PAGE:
Swine influenza is a respiratory disease in pigs. The original virus spread to humans and has since been passed from person to person, with a number of reported cases now in the UK. There is no evidence that the disease has been found in pigs in the UK. The fact that the disease has now spread to humans in a number of different countries means that it is now in danger of becoming a pandemic flu outbreak. The word ‘pandemic’ refers to the fact that the virus is widespread, rather than the level of threat to humans.
Cold and flu viruses are spread by coughing and sneezing, and therefore the Government has released guidelines on preventing the spread of the wine flu virus by disposing of tissues hygienically and covering your mouth when sneezing or coughing. The UK’s plan for dealing with the virus has been identified as one of the best by the World Health Organisation (WHO) and there is a large stockpile of antiviral drugs including ‘Tamiflu’ and Relenza’ which help to reduce the symptoms of swine flu.
Is this covered by my private health insurance policy?
According to the largest health providers, a case of swine flu would officially be covered under a private medical insurance policy, because it is a new, rather than a pre-existing medical condition. However, and this is a big however, many private hospitals would be reluctant to admit you with early symptoms of swine flu because of the duty of care they have to other resident patients. Because Accident and Emergency facilities fall under the remit of the NHS, private hospitals are primarily set up for planned treatment, with little or no resources to deal with accidents or emergencies.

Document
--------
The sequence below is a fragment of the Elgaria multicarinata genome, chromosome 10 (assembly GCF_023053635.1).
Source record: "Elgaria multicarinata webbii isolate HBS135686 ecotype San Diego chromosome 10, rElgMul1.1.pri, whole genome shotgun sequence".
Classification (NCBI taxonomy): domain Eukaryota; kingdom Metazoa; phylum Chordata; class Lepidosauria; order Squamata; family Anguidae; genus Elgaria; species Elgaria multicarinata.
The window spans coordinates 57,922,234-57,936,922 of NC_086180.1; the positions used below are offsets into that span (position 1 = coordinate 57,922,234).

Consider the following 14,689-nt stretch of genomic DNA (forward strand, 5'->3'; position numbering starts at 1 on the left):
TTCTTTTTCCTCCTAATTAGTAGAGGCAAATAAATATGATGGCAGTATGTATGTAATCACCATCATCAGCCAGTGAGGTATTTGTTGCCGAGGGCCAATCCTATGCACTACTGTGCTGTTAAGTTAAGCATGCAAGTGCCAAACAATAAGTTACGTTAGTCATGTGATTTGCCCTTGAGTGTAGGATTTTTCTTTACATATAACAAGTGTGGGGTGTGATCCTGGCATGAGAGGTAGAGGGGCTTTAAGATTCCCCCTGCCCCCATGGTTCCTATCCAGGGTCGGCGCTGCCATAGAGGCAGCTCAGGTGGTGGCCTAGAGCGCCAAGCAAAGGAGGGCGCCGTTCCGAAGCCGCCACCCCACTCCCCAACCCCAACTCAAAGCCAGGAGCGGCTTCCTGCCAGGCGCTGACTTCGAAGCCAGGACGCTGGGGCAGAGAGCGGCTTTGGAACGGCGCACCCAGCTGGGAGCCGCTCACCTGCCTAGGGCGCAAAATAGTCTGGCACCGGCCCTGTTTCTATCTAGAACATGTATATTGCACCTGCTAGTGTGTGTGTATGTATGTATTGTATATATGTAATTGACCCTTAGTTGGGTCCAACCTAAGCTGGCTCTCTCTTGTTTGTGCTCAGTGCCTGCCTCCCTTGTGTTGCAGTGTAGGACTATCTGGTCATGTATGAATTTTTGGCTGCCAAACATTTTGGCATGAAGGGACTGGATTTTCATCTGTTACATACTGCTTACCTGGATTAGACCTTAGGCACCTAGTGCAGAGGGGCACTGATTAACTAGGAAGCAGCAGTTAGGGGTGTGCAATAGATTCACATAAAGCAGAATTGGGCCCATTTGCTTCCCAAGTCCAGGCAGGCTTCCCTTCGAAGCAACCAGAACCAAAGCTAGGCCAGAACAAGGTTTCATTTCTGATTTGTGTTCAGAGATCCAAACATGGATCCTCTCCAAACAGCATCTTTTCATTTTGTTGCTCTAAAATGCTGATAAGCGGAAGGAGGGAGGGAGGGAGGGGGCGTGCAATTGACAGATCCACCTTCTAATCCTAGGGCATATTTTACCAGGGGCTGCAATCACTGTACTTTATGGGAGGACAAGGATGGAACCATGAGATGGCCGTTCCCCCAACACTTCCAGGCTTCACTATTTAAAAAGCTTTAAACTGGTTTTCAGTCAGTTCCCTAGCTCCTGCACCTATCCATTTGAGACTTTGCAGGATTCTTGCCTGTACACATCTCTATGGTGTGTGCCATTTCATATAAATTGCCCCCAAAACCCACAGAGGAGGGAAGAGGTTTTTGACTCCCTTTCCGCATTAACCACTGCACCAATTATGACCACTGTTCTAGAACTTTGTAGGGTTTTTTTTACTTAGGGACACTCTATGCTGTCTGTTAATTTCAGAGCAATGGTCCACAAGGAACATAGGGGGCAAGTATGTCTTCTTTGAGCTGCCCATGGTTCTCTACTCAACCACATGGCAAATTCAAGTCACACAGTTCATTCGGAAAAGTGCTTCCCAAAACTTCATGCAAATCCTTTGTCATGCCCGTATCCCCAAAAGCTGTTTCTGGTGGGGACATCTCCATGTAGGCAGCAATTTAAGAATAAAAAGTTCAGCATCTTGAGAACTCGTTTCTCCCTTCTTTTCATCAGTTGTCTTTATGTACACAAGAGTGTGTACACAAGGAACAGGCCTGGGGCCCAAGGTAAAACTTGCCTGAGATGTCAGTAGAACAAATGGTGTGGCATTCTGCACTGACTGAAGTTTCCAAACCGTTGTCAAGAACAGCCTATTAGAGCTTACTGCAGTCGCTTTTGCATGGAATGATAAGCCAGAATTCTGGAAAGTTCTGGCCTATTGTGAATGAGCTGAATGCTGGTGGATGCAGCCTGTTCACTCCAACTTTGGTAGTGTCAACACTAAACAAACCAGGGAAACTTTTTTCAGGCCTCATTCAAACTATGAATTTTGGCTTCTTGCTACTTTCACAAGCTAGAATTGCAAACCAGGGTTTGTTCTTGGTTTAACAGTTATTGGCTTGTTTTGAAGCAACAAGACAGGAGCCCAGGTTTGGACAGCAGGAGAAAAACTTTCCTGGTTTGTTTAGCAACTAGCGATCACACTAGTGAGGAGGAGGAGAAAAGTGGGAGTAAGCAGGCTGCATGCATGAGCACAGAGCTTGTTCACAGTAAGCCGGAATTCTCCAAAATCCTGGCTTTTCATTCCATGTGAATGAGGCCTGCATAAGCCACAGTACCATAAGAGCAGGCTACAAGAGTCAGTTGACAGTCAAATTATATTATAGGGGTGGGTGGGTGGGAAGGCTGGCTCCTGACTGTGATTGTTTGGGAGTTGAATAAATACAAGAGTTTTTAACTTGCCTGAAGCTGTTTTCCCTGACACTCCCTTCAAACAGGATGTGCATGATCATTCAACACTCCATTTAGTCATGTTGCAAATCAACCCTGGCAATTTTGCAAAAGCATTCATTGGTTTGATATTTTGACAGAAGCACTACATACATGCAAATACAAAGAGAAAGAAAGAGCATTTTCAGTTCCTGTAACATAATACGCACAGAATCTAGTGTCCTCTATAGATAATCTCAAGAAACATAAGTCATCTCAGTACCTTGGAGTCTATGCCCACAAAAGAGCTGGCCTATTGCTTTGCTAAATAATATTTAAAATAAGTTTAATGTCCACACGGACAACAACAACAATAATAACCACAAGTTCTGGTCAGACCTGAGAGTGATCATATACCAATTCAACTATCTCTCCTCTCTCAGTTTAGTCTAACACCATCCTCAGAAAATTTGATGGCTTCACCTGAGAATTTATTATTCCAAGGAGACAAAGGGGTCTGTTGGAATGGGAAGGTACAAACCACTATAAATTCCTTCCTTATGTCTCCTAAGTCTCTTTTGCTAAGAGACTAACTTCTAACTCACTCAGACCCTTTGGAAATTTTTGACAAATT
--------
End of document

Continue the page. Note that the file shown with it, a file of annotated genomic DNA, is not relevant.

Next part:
Therefore, you should make an appointment with your GP in the first instance, or to Accident and Emergency if your case is severe. If you then feel that you would prefer to be looked after privately, you should contact your insurer and request that a consultant takes on your case. If this consultant, having examined you, feels that you need to be admitted to hospital, this can be arranged through the insurer. It is definitely worth double-checking with your insurer however, as if you contracted the illness from travelling to a country to which the Foreign and Commonwealth Office (FCO) had advised ‘only essential travel’ this may invalidate your claim.
Access to Swine Flu medication
According to the NHS, “Arrangements are being put in place with local healthcare services for antivirals to be made available to those who need them”. You cannot easily get Tamiflu and Relenza on a private prescription, but an NHS prescription will come from the stockpile that the government has made available on a regional basis. Therefore it is much better (and cheaper) to use NHS resources. Under no circumstances should you attempt to source the drugs online, because you will have no guarantee of the authenticity of the medication or that it has been stored in the correct conditions.
How do I recognise the symptoms of swine flu?
The symptoms of swine flu are similar to those of ordinary seasonal flu. However, due to the fact that this is a new virus and therefore that the general population has little or no immunity, the symptoms may be more serious and cause more complications if treatment is not sought quickly. Symptoms include a cough, sudden fever, aching mucles, a sore throat, diarrhoea and sneezing. Most flu sufferers can be cared for effectively at home. However, if your symptoms worsen, contact NHS Direct on 0845 4647 or make an appointment with your local GP. Please note that unless a pandemic has been announced, it may also be that you have seasonal flu.